Figure 5
Figure 5

Normalized transversal intensity at the output channel, for the combinations indicated in the horizontal axis. Inset: Table indicating ER and ME for OR, AND, and XOR gates. Full lines indicate defined thresholds T, while dashed lines indicate different level of power.

An important element to be considered on a realistic implementation of FB based optical gates is the consideration of energy losses. Our experiment was performed on a Silica glass chip, and the losses of written waveguides on this substrate are considered to be of the order of 0.4 dB/cm at 633 nm16. This implies that in our experiments, considering a crystal with a propagation length of L = 10 cm, the output power is around 40% of the input power. However, when we implement a logic circuit with a concatenated structure consisting of several layers of gates inside the crystal substrate, modern fabrication techniques allow us to make the whole structure shorter. Therefore, it would be possible to guarantee the correct operation of the whole circuit, by properly adjusting the length of the concatenated structure and the power of the input signals so that the power of the final output signals is high enough to be distinguished by the chosen detector. Additionally, the accumulated optical phase when light is propagating in between two consecutive gates will be just constant for all propagating channels, as soon as this distance is kept equal for all of them.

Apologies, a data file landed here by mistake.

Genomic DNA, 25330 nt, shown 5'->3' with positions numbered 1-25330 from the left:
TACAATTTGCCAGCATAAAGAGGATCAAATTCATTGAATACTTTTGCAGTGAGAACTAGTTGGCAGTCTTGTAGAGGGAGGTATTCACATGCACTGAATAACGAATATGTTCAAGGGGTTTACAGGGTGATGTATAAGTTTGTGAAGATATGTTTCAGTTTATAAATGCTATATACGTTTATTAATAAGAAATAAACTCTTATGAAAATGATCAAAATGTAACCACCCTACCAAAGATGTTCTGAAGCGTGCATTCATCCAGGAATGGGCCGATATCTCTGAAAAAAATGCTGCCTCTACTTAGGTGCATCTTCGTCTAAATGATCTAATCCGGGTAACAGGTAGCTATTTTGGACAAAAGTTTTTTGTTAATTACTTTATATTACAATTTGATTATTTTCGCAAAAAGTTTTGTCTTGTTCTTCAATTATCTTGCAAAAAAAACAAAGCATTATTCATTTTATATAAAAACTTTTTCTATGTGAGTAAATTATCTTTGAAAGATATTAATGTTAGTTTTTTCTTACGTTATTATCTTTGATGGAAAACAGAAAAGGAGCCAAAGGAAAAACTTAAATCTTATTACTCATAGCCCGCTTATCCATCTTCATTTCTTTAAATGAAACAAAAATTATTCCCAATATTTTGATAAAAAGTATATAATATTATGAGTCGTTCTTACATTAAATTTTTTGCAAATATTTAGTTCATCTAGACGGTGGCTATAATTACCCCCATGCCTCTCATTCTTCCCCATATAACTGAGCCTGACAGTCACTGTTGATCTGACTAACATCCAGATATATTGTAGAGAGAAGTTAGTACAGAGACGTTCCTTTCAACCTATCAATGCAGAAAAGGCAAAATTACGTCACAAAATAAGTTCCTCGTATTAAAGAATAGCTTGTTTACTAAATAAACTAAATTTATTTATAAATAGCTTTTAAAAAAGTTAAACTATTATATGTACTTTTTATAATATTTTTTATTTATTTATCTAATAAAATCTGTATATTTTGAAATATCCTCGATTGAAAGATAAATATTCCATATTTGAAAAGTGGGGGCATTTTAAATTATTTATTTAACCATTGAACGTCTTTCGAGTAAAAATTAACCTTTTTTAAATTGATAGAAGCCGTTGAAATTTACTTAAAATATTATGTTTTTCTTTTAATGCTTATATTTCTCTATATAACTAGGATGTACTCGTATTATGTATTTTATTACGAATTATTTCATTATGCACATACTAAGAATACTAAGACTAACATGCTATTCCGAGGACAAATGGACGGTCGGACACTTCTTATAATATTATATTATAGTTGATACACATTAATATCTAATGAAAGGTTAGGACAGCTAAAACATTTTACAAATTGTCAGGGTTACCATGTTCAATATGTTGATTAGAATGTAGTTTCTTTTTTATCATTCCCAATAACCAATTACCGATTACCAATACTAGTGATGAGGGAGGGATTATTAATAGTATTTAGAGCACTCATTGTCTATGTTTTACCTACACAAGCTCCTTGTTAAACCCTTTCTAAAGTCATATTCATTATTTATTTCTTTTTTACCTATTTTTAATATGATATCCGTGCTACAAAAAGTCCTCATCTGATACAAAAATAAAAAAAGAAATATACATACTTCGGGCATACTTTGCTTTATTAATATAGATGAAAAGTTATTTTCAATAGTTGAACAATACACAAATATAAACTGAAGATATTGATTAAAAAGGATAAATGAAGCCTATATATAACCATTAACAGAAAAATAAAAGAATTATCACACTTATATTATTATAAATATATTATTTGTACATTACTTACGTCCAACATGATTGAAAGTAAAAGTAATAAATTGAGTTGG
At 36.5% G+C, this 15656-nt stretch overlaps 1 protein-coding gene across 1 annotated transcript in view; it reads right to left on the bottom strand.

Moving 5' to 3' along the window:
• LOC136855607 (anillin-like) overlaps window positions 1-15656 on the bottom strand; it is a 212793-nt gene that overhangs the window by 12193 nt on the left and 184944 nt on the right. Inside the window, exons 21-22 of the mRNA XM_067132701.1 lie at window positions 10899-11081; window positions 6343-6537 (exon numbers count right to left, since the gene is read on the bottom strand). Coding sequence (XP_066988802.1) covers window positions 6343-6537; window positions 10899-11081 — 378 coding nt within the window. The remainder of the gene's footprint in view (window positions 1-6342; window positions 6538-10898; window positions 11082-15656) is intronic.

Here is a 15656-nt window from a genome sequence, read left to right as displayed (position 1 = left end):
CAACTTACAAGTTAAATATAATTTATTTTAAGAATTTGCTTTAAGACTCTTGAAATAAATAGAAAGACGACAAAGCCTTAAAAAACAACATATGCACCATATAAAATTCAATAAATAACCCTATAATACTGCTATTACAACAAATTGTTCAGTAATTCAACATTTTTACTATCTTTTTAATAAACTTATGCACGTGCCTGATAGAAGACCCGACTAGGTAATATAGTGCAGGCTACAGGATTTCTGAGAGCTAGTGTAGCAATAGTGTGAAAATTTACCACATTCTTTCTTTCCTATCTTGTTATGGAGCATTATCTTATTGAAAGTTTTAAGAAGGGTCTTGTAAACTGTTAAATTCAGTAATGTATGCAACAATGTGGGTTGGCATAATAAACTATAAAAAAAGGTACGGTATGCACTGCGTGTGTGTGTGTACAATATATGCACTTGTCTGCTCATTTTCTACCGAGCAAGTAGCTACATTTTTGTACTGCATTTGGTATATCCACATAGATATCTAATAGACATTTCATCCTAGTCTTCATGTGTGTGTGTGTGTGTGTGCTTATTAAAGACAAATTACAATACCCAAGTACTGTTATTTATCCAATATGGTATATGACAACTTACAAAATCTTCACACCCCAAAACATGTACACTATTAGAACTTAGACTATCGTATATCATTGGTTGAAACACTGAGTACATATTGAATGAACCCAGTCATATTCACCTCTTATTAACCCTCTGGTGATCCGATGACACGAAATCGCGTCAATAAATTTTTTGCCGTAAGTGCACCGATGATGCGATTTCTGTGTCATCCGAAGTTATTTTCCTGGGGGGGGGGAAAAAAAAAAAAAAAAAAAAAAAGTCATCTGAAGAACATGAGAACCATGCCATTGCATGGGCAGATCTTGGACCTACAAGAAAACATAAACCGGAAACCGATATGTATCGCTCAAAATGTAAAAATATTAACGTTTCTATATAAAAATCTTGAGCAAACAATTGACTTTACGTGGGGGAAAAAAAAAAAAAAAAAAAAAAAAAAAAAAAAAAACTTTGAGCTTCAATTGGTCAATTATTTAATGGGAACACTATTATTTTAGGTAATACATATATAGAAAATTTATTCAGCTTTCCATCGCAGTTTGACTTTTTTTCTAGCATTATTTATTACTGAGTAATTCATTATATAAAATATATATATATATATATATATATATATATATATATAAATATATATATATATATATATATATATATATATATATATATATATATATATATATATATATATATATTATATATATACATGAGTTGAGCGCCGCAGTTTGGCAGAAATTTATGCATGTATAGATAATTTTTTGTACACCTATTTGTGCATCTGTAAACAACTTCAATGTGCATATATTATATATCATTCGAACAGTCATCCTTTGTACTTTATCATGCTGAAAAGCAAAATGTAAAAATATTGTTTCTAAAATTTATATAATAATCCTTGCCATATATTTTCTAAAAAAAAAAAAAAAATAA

Different approaches for logical operations such as linear optical gates22,23,24 and reversible collision-based gates25 have been proposed, showing the possibility to implement logic gates in a linear realm of the underlying physics. However, in order to implement a full gate operation, the introduction of a nonlinear response or discrete manifestation is required in the measurement process. A good example of this is known in the field of linear quantum computing, in particular the Knill-Laflamme-Milburn (KLM) concept26, where all gates are linear by definition. The nonlinearity only appears in the measurement process, where photons need to interact based on the existence of a detector. In other words, the KLM scheme induces an effective interaction (i.e., a nonlinearity) between photons by making projective measurements with photodetectors. Our optical gate operation, based on the excitation of individual or combinations of FB modes, is completely linear; the nonlinearity or discreteness is imposed only on the process of considering a threshold in the intensities of the output waveguides, as we have described in the analysis of Fig. 5.